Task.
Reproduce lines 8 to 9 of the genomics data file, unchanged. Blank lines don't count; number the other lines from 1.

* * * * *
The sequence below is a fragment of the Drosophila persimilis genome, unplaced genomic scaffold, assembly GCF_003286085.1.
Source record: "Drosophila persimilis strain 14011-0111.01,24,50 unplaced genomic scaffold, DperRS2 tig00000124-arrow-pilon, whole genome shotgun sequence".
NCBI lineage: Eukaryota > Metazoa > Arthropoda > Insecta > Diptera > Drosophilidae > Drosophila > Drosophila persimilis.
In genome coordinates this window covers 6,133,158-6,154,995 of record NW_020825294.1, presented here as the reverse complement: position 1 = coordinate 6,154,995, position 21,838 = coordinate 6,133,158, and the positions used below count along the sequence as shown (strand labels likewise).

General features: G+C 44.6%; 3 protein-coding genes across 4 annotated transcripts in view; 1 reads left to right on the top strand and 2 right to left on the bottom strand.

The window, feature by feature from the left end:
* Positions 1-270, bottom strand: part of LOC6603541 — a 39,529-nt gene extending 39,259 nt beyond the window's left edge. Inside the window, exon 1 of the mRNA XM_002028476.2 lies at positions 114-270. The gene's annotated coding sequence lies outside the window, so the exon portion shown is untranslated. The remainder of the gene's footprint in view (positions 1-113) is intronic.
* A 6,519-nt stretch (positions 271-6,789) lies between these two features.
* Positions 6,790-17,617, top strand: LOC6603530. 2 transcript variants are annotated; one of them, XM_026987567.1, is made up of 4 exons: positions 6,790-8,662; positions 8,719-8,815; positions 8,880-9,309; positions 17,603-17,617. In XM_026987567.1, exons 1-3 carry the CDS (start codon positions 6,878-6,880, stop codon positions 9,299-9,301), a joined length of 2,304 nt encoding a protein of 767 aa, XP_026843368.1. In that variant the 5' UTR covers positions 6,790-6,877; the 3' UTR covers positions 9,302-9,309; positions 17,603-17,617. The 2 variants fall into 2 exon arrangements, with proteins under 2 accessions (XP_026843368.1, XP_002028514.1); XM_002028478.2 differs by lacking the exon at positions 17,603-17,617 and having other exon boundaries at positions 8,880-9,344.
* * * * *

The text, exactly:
* A 6,519-nt stretch (positions 271-6,789) lies between these two features.
* Positions 6,790-17,617, top strand: LOC6603530. 2 transcript variants are annotated; one of them, XM_026987567.1, is made up of 4 exons: positions 6,790-8,662; positions 8,719-8,815; positions 8,880-9,309; positions 17,603-17,617. In XM_026987567.1, exons 1-3 carry the CDS (start codon positions 6,878-6,880, stop codon positions 9,299-9,301), a joined length of 2,304 nt encoding a protein of 767 aa, XP_026843368.1. In that variant the 5' UTR covers positions 6,790-6,877; the 3' UTR covers positions 9,302-9,309; positions 17,603-17,617. The 2 variants fall into 2 exon arrangements, with proteins under 2 accessions (XP_026843368.1, XP_002028514.1); XM_002028478.2 differs by lacking the exon at positions 17,603-17,617 and having other exon boundaries at positions 8,880-9,344.